Linda France suggests that by slowing down our writing and being mindful we can get more from our writing and from the experience of writing. A way of being kind to reading and writing a poem is by breaking a longer poem down in to fragments and to respond to each fragment with our own writing. We worked with Adrienne Rich's "Diving in to the Wreck" - slowly reading and slowly responding to fragments with our own words and I was mightily surprised by what emerged...

Whenever I slow down enough to 

sip liquid lightening, 

exploding turmeric paradise bouncing my tongue,

I sink in to brown flowered draylon,

throwing shimmering dust motes in to the air,

an incandescent personal Holi.

I feel like I am drinking the sun

and moon.


I forget about doing the dishes,

people who grate on my neurones,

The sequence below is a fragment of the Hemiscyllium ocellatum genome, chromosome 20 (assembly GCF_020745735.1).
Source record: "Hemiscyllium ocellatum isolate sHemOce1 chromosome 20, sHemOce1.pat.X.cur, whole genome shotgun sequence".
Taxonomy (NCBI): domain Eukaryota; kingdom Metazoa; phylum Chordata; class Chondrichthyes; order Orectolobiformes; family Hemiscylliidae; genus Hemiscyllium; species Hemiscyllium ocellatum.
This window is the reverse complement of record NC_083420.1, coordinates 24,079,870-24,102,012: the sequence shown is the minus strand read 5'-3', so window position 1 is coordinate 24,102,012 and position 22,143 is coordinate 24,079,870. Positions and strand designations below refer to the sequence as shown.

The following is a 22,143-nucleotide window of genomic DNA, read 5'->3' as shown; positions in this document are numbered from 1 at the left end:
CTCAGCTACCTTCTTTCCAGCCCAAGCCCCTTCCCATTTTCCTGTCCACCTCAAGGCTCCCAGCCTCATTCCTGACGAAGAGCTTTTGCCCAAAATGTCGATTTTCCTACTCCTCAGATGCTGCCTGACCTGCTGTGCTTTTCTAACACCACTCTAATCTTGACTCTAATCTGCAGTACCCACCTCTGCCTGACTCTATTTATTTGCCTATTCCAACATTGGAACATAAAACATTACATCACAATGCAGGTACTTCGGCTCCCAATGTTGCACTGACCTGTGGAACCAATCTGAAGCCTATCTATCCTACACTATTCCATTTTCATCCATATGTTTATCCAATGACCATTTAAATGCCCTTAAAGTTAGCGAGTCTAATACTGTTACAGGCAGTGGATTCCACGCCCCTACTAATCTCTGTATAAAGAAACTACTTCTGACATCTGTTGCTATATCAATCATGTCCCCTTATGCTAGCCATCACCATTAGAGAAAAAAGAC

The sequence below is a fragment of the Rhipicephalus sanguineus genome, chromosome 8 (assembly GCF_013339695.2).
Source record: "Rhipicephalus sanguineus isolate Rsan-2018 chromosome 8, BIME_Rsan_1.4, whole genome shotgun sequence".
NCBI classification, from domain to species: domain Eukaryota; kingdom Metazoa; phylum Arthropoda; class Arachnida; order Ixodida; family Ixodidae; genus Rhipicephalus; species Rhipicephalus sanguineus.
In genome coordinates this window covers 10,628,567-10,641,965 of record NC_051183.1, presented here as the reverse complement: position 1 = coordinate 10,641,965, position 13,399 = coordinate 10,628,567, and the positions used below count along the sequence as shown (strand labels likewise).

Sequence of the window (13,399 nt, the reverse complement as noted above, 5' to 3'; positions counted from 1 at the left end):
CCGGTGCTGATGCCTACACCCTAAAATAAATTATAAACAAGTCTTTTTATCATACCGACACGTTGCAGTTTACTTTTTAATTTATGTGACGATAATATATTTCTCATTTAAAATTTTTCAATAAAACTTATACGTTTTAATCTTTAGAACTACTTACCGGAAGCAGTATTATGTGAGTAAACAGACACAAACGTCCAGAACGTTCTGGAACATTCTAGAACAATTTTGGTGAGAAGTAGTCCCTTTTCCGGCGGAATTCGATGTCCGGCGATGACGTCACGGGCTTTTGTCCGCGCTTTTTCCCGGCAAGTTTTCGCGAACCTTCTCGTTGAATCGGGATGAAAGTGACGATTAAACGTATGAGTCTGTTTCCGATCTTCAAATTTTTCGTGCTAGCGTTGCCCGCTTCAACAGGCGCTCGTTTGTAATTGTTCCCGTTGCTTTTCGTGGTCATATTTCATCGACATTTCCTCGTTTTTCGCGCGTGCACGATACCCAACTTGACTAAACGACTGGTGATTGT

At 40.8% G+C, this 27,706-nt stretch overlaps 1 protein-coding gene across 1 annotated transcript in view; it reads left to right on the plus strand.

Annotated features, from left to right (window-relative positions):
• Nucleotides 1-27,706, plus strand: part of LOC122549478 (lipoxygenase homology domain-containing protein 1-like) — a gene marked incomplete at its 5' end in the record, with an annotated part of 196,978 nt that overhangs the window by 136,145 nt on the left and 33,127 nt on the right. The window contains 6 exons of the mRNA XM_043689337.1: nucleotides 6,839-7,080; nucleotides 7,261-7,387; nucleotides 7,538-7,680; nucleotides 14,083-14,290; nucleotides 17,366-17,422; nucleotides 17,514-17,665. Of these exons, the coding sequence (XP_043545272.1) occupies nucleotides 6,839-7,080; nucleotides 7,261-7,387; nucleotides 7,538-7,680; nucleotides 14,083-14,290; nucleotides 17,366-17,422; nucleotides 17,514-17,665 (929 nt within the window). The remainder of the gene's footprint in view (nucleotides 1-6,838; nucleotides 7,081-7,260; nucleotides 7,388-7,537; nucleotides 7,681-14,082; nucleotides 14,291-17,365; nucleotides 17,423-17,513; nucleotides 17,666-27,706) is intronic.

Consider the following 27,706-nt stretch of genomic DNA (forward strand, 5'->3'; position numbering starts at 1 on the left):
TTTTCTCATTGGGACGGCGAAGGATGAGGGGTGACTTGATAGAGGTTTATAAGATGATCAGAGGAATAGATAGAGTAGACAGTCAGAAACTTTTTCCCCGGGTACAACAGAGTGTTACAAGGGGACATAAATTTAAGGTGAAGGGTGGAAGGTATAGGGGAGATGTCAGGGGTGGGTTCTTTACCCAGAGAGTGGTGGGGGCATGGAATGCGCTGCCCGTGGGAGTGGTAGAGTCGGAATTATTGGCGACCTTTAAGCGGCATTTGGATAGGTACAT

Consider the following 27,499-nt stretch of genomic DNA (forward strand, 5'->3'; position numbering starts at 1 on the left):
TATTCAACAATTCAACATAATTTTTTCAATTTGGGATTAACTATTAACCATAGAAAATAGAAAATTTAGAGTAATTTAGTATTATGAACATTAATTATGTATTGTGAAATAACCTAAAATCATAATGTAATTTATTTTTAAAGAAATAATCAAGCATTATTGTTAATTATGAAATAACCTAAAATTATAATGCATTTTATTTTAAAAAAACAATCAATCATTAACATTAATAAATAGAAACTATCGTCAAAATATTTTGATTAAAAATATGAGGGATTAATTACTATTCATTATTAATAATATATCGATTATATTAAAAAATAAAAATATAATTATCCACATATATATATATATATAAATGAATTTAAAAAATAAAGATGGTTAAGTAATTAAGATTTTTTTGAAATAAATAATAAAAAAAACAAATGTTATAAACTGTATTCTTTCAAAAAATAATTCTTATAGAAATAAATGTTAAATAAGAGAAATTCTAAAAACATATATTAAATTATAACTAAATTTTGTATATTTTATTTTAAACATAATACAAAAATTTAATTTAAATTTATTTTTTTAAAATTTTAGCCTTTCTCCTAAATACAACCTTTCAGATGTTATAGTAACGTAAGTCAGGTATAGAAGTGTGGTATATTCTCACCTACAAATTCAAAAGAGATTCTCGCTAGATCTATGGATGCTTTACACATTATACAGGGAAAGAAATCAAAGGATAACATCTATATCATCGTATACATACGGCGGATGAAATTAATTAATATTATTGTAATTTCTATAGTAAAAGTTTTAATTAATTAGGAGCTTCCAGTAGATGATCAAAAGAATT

the ever incoming emails, credit card bills

and to-do lists.

Instead I dance till late to the floristry of words

dripping off wet red lips, 

and to the idling tongues of Ider pulsing

my cells one by one. 


Beneath my eyelids,

aqua green walls and 

break dancing flames become embossed.

I stretch my arms to find my wingspan has grown

and the brown draylon flowers can fly.

I open my mouth and sing in sea-eaglish and 

bursting rain clouds. 


With my wingtips I trace luminous 

words in to the night air, 

my quill full of shooting stars.

And as I drift in to slow slumber 

I pray I wake here again and again.

© Dal Kular

As ever, it's a work in process and I've been constantly fiddling with the shape and order of words. Crafting it slowly yet intuitively felt like a meditation. Emerging from the writing process felt as if my mind had just been on a 90 degree cotton wash, coming out all squeaky clean and refreshed. When I read the poem back to myself and to another I was surprised by what I'd written, almost as if someone else had written those words, yet the voice was unmistakably mine. I had an overwhelming sense of delight reading it back, like I'd created my own poetic medicine.

Maybe I'll take it, very slowly, one dose a day for three weeks and see where it takes me.  

Linda France teaches on the MA Creative Writing at Newcastle University and a published poet.